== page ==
Let be a finite subset of a non-commutative group . As mentioned previously on this blog (as well as in the current logic reading seminar), there is some interest in classifying those which obey small doubling conditions such as or . A full classification here has still not been established. However, I wanted to record here an elementary argument (based on Exercise 2.6.5 of my book with Van Vu, which in turn is based on this paper of Izabella Laba) that handles the case when is very close to :
Remark 1 The constant is completely sharp; consider the case when where is the identity and is an element of order larger than . This is a small example, but one can make it as large as one pleases by taking the direct product of and with any finite group. In the converse direction, we see that whenever is contained in the right-coset (resp. left-coset ) of a group of order less than , then (resp. ) is necessarily equal to all of , by the inclusion-exclusion principle (see the proof below for a related argument).
Proof: We begin by showing that is a group. As is symmetric and contains the identity, it suffices to show that this set is closed under addition.
Let . Then we can write and for . If were equal to , then and we would be done. Of course, there is no reason why should equal ; but we can use the hypothesis to boost this as follows. Observe that and both have cardinality and lie inside , which has cardinality strictly less than . By the inclusion-exclusion principle, this forces to have cardinality greater than . In other words, there exist more than pairs such that , which implies that . Thus there are more than elements such that for some (since is uniquely determined by ); similarly, there exists more than elements such that for some . Again by inclusion-exclusion, we can thus find in for which one has simultaneous representations and , and so , and the claim follows.
In the course of the above argument we showed that every element of the group has more than representations of the form for . But there are only pairs available, and thus .
Now let be any element of . Since , we have , and so . Conversely, every element of has exactly representations of the form where . Since occupies more than half of , we thus see from the inclusion-exclusion principle, there is thus at least one representation for which both lie in . In other words, , and the claim follows.
To relate this to the classical doubling constants , we first make an easy observation:
Again, this is sharp; consider equal to where generate a free group.
Proof: Suppose that is an element of for some . Then the sets and have cardinality and lie in , so by the inclusion-exclusion principle, the two sets intersect. Thus there exist such that , thus . This shows that is contained in . The converse inclusion is proven similarly.
Proposition 3 If , then is a finite group of order , and for some in the normaliser of .
The factor is sharp, by the same example used to show sharpness of Proposition 1. However, there seems to be some room for further improvement if one weakens the conclusion a bit; see below the fold.
Proof: Let (the two sets being equal by Lemma 2). By the argument used to prove Lemma 2, every element of has more than representations of the form for . By the argument used to prove Proposition 1, this shows that is a group; also, since there are only pairs , we also see that .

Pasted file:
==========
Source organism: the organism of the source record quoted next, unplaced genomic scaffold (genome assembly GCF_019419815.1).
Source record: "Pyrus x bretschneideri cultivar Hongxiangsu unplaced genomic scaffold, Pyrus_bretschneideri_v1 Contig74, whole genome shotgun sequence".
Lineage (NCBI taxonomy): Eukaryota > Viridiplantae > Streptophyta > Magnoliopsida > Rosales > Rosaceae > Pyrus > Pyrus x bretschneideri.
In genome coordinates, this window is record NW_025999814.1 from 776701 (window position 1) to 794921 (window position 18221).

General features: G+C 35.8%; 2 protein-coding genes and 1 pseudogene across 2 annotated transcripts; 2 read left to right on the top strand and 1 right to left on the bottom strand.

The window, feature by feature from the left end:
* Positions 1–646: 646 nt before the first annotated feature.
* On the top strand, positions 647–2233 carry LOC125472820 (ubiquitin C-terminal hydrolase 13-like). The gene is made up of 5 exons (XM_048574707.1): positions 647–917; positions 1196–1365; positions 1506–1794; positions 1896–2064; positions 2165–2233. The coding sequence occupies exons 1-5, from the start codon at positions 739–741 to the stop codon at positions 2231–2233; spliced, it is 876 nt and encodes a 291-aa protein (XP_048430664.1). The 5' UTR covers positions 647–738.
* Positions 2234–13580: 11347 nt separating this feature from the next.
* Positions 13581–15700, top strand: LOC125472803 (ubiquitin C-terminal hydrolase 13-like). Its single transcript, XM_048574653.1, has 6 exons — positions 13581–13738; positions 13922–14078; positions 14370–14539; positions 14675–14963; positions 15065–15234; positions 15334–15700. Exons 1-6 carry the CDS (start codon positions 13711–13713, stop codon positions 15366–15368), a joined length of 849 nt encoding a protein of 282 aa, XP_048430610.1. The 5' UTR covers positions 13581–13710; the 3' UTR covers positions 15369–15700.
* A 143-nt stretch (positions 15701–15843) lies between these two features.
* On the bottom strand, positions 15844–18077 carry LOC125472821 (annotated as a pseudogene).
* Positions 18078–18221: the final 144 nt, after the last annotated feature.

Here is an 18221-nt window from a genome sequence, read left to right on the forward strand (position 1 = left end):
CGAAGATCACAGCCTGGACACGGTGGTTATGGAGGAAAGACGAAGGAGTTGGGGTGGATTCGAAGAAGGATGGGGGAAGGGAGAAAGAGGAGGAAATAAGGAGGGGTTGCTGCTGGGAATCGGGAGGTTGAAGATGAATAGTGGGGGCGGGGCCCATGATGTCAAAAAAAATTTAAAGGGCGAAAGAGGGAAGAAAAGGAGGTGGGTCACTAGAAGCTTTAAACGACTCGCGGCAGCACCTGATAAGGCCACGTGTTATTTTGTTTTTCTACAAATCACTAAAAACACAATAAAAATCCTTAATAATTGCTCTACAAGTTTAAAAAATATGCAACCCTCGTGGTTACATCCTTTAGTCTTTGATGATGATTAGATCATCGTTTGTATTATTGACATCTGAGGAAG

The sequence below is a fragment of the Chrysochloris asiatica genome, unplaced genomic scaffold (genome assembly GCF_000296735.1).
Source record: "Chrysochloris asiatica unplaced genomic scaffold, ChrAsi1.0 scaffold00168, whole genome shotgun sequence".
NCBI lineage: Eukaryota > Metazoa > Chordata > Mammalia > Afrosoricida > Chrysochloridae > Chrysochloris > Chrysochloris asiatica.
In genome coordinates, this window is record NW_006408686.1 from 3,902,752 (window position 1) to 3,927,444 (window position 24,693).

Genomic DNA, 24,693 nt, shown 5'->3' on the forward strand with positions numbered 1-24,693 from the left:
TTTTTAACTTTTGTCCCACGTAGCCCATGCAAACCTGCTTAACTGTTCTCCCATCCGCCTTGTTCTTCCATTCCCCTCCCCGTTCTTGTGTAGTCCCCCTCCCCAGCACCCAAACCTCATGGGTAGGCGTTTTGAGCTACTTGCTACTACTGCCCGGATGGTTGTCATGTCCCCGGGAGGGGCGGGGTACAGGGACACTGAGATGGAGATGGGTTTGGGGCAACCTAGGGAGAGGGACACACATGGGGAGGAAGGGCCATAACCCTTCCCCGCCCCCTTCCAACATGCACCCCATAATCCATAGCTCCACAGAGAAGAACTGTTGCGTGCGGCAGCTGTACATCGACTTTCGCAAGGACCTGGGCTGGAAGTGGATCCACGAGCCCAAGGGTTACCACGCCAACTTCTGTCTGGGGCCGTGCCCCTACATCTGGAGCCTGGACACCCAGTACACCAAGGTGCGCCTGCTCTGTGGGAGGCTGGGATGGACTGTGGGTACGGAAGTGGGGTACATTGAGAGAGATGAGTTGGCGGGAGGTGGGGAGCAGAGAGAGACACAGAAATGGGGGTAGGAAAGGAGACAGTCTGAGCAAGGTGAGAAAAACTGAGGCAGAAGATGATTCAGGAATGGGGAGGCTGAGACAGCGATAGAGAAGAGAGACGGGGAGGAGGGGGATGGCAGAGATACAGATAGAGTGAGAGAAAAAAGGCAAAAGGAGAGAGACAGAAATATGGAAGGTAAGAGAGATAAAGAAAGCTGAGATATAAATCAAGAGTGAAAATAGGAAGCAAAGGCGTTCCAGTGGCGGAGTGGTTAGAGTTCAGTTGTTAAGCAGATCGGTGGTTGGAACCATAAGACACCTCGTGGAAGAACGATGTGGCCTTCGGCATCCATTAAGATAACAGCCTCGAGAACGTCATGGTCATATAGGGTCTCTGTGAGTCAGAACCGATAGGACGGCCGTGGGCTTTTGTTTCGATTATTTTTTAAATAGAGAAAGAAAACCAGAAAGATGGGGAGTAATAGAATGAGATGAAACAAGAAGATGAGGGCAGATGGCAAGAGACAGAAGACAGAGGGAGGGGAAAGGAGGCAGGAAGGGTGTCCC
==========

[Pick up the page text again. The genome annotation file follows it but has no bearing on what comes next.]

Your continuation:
Pick any ; then , and so . Because every element of has representations of the form with , , and occupies more than half of and of , we conclude that each element of lies in , and so and .
The intersection of the groups and contains , which is more than half the size of , and so we must have , i.e. normalises , and the proposition follows.
Because the arguments here are so elementary, they extend easily to the infinitary setting in which is now an infinite set, but has finite measure with respect to some translation-invariant Kiesler measure . We omit the details. (I am hoping that this observation may help simplify some of the theory in that setting.)
— 1. Beyond the barrier —
It appears that one can push the arguments a bit beyond the barrier, though of course one has to weaken the conclusion in view of the counterexample in Remark 1. Here I give a result that increases to the golden ratio :
Proposition 4 (Weak non-commutative Kneser theorem) If for some , then for some finite subgroup , and some finite set with for some depending only on .
Proof: Write . Let us say that symmetrises if , and let be the set of all that symmetrise . It is clear that is a finite group with and thus also.
For each , let be the number of representations of of the form with . Double counting shows that , while by hypothesis ; thus the average value of is at least . Since , . Since for all , we conclude that for at least values of , for some explicitly computable .
Suppose is such that , thus has more than representations of the form with . On the other hand, the argument used to prove Proposition 1 shows that has at least representations of the form with . By the inclusion-exclusion formula, we can thus find representations for which , which implies that . Since was arbitrary, this implies that . Thus . Since and , this implies that can be covered by at most right-cosets of for some depending only on , and the claim follows.
It looks like one should be able to get a bit more structural information on than is given by the above conclusion, and I doubt the golden ratio is sharp either (the correct threshold should be , in analogy with the commutative Kneser theorem; after that, the conclusion will fail, as can be seen by taking to be a long geometric progression). Readers here are welcome to look for improvements to these results, of course.